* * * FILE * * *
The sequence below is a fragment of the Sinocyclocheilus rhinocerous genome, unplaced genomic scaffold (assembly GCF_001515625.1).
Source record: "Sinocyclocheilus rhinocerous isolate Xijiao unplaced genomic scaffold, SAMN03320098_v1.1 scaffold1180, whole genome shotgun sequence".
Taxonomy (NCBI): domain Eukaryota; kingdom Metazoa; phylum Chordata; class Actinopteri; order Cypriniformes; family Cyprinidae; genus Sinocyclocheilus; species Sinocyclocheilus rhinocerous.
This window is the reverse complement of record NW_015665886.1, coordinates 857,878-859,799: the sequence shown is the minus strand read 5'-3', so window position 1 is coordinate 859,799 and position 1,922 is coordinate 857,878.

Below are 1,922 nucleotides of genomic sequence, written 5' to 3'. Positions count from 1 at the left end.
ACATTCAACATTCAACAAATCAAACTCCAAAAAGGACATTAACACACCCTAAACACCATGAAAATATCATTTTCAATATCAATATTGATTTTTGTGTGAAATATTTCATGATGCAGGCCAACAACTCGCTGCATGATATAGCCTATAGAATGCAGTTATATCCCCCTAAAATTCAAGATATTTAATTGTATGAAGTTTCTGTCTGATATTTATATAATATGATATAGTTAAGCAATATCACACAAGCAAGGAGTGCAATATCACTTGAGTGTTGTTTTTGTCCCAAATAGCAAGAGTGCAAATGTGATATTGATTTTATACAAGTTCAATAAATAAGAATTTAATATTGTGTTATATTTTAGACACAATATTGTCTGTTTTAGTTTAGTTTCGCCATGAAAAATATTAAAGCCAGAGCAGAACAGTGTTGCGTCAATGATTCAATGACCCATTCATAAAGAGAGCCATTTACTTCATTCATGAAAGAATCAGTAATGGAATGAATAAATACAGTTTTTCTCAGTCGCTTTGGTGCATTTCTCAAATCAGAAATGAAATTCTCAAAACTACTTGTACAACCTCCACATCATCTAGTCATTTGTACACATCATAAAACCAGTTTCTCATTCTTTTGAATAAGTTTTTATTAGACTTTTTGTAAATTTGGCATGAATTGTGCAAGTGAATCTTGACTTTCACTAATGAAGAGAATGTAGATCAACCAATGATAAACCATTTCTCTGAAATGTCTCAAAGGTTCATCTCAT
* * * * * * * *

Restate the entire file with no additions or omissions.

The sequence below is a fragment of the Sinocyclocheilus rhinocerous genome, unplaced genomic scaffold (assembly GCF_001515625.1).
Source record: "Sinocyclocheilus rhinocerous isolate Xijiao unplaced genomic scaffold, SAMN03320098_v1.1 scaffold1180, whole genome shotgun sequence".
Taxonomy (NCBI): domain Eukaryota; kingdom Metazoa; phylum Chordata; class Actinopteri; order Cypriniformes; family Cyprinidae; genus Sinocyclocheilus; species Sinocyclocheilus rhinocerous.
This window is the reverse complement of record NW_015665886.1, coordinates 857,878-859,799: the sequence shown is the minus strand read 5'-3', so window position 1 is coordinate 859,799 and position 1,922 is coordinate 857,878.

Below are 1,922 nucleotides of genomic sequence, written 5' to 3'. Positions count from 1 at the left end.
ACATTCAACATTCAACAAATCAAACTCCAAAAAGGACATTAACACACCCTAAACACCATGAAAATATCATTTTCAATATCAATATTGATTTTTGTGTGAAATATTTCATGATGCAGGCCAACAACTCGCTGCATGATATAGCCTATAGAATGCAGTTATATCCCCCTAAAATTCAAGATATTTAATTGTATGAAGTTTCTGTCTGATATTTATATAATATGATATAGTTAAGCAATATCACACAAGCAAGGAGTGCAATATCACTTGAGTGTTGTTTTTGTCCCAAATAGCAAGAGTGCAAATGTGATATTGATTTTATACAAGTTCAATAAATAAGAATTTAATATTGTGTTATATTTTAGACACAATATTGTCTGTTTTAGTTTAGTTTCGCCATGAAAAATATTAAAGCCAGAGCAGAACAGTGTTGCGTCAATGATTCAATGACCCATTCATAAAGAGAGCCATTTACTTCATTCATGAAAGAATCAGTAATGGAATGAATAAATACAGTTTTTCTCAGTCGCTTTGGTGCATTTCTCAAATCAGAAATGAAATTCTCAAAACTACTTGTACAACCTCCACATCATCTAGTCATTTGTACACATCATAAAACCAGTTTCTCATTCTTTTGAATAAGTTTTTATTAGACTTTTTGTAAATTTGGCATGAATTGTGCAAGTGAATCTTGACTTTCACTAATGAAGAGAATGTAGATCAACCAATGATAAACCATTTCTCTGAAATGTCTCAAAGGTTCATCTCAT